Publish Date: January 17th, 2017
Number of Pages: 541 Pages
Publisher: Delacorte Press
Genre(s): Paranormal Romance, Fantasy, Urban Fantasy
***Warning! This review contains spoilers from previous books in this series, continue reading at your own risk! You’ve officially been warned!***
To see my review of book #1 – Darkfever – Click HERE
To see my review of book #2 – Bloodfever – Click HERE
To see my review of book #3 – Faefever – Click HERE
To see my review of book #4 – Dreamfever – Click HERE
To see my review of book #5 – Shadowfever – Click HERE
To see my review of book #6 – Iced – Click HERE
To see my review of book #7 – Burned – Click HERE
To see my review of book #8 – Feverborn – Click HERE
To see my official Fancast/Dreamcast of the series – Click HERE
Total Star Rating: 4.25 Stars
He’d told me once that fear was more than a wasted emotion, it was the ultimate set of blinders; that if I couldn’t face the truth of my reality, I could never control it, and would be subject to the wishes of anyone whose will was stronger than mine. He knew too well, from battling his own inner monster, what I’ve come to fathom only here and now. The most critical, defining battles we wage in life, we wage alone. Against ourselves.”— Karen Marie Moning, “Feversong”
Alright, for this reader of the Fever series by Karen Marie Moning, I’m happy–and slightly relieved–to say how with reading Feversong, it feels like the series is back on track with many unpredictable twists, many secrets revealed, scorching romance, and so much danger too! While my liking of what I call “Phase 2” of the Fever series–every book past Shadowfever, aka “The Original Series”–has been back and forth, I can say this book should satisfy over disappointing readers who have stuck it out up to this point!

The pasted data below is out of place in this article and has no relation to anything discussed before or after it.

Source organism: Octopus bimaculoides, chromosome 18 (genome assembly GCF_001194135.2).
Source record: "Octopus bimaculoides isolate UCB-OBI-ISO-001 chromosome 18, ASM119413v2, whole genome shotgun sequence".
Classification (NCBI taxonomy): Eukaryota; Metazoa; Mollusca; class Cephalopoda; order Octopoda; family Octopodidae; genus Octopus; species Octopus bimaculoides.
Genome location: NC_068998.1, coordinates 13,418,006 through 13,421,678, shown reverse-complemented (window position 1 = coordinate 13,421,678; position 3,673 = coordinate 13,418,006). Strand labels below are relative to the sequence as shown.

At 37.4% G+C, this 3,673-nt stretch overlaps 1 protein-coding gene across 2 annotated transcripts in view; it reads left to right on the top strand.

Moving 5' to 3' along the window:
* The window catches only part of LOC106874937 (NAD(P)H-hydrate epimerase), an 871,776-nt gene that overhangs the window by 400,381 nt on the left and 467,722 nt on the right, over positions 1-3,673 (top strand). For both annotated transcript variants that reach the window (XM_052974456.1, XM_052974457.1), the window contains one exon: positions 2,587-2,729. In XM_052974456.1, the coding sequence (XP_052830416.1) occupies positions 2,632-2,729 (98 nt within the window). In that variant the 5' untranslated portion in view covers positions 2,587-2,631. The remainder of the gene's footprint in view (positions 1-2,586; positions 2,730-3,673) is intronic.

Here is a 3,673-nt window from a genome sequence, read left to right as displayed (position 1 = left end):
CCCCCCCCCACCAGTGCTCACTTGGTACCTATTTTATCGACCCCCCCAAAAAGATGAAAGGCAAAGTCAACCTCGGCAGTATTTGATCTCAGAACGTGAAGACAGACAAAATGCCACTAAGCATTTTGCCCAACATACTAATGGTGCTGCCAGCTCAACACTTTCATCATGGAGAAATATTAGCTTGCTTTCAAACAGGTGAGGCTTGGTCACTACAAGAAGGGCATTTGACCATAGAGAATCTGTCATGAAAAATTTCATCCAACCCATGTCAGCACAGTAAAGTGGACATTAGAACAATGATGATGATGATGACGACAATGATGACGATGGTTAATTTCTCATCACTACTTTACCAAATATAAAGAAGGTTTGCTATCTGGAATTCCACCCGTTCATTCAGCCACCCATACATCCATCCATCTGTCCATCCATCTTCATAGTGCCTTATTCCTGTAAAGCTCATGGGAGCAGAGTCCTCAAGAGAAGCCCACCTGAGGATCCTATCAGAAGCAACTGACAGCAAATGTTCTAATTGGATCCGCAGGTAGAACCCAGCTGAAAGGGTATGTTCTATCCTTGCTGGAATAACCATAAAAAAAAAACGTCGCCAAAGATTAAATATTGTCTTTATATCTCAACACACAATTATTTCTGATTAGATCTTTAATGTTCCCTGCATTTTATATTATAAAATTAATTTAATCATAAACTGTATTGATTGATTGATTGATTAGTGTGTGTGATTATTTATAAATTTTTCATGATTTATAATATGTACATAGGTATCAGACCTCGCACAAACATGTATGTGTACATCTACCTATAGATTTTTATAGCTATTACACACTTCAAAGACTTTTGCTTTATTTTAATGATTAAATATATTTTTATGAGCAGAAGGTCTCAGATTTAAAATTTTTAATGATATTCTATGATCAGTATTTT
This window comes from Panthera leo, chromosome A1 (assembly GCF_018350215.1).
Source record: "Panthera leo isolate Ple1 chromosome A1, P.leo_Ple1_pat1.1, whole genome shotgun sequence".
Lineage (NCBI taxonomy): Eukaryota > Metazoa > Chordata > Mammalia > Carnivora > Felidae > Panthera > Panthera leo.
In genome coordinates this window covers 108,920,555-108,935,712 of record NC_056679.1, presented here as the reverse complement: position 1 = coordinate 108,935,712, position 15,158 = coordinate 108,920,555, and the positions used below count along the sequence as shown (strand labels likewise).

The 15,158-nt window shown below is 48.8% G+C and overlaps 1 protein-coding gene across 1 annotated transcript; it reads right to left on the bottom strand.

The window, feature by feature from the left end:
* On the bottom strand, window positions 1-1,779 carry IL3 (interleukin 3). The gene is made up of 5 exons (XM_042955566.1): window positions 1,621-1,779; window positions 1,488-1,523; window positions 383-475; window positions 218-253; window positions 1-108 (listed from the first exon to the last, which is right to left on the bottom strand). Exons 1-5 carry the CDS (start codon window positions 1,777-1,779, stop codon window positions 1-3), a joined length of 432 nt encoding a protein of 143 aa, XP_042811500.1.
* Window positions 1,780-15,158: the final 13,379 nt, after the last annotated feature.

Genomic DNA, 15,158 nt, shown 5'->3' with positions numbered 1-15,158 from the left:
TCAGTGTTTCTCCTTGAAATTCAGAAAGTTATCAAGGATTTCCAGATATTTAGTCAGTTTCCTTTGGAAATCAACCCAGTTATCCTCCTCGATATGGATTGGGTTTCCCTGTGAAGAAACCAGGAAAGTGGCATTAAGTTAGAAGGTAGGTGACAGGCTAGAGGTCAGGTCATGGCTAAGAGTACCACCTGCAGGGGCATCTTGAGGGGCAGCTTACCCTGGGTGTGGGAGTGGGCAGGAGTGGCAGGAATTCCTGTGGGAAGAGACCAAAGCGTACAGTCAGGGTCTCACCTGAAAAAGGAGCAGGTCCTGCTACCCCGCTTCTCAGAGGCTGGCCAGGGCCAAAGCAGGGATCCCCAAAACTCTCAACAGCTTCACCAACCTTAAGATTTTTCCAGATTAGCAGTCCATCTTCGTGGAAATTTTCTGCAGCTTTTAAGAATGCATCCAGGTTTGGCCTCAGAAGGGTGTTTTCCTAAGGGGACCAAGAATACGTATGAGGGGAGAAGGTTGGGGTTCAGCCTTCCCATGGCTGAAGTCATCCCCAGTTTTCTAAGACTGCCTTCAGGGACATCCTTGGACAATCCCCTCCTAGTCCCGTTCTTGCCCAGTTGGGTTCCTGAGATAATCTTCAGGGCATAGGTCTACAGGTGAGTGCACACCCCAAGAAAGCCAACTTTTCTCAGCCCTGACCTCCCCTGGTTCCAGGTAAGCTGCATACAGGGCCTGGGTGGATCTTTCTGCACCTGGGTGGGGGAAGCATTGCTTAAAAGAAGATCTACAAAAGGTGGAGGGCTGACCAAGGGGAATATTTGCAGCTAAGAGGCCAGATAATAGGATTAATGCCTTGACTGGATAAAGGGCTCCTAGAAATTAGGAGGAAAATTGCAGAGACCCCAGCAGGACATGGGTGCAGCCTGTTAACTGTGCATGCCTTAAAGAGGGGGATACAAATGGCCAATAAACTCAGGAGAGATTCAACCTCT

While there are still some loose ends that haven’t reached a full conclusion, I’d compare this book to being like Shadowfever, where all the main plots are resolved here, which is a relief in the sense that there seemed to be so many this time around. More so in the sense that the quality of the story could be argued to be diluted by this point because the books in my Phase 2 have teeter-tottered in whether I enjoyed them as much, and how they stand together as a cohesive unit for telling a story. I was lukewarm about Iced, surprisingly really enjoyed Burned, I was bored with Feverborn, but I was enthralled and my interest was fully piqued when I started Feversong. It felt like how it was with the earlier books, but with more characters to root for this time around too. It was something new, yet still familiar, which is always a good thing with humans and any sort of story.
***Warning! There are Spoilers of “Feversong” beyond this point, so continue reading at your own risk! You’ve officially been warned once again!***
You get an even more in depth look into Dani’s past, learning truly what happened to her before even Rowena and the other Sidhe-Seers got their hands on her. She’s certainly been through some of the worst experiences a child could ever have to endure, it speaks so much to her character that she’s still around and still able to smile and laugh after all that torment and trauma, to which Ryodan noticed all those years ago and vowed to look after her!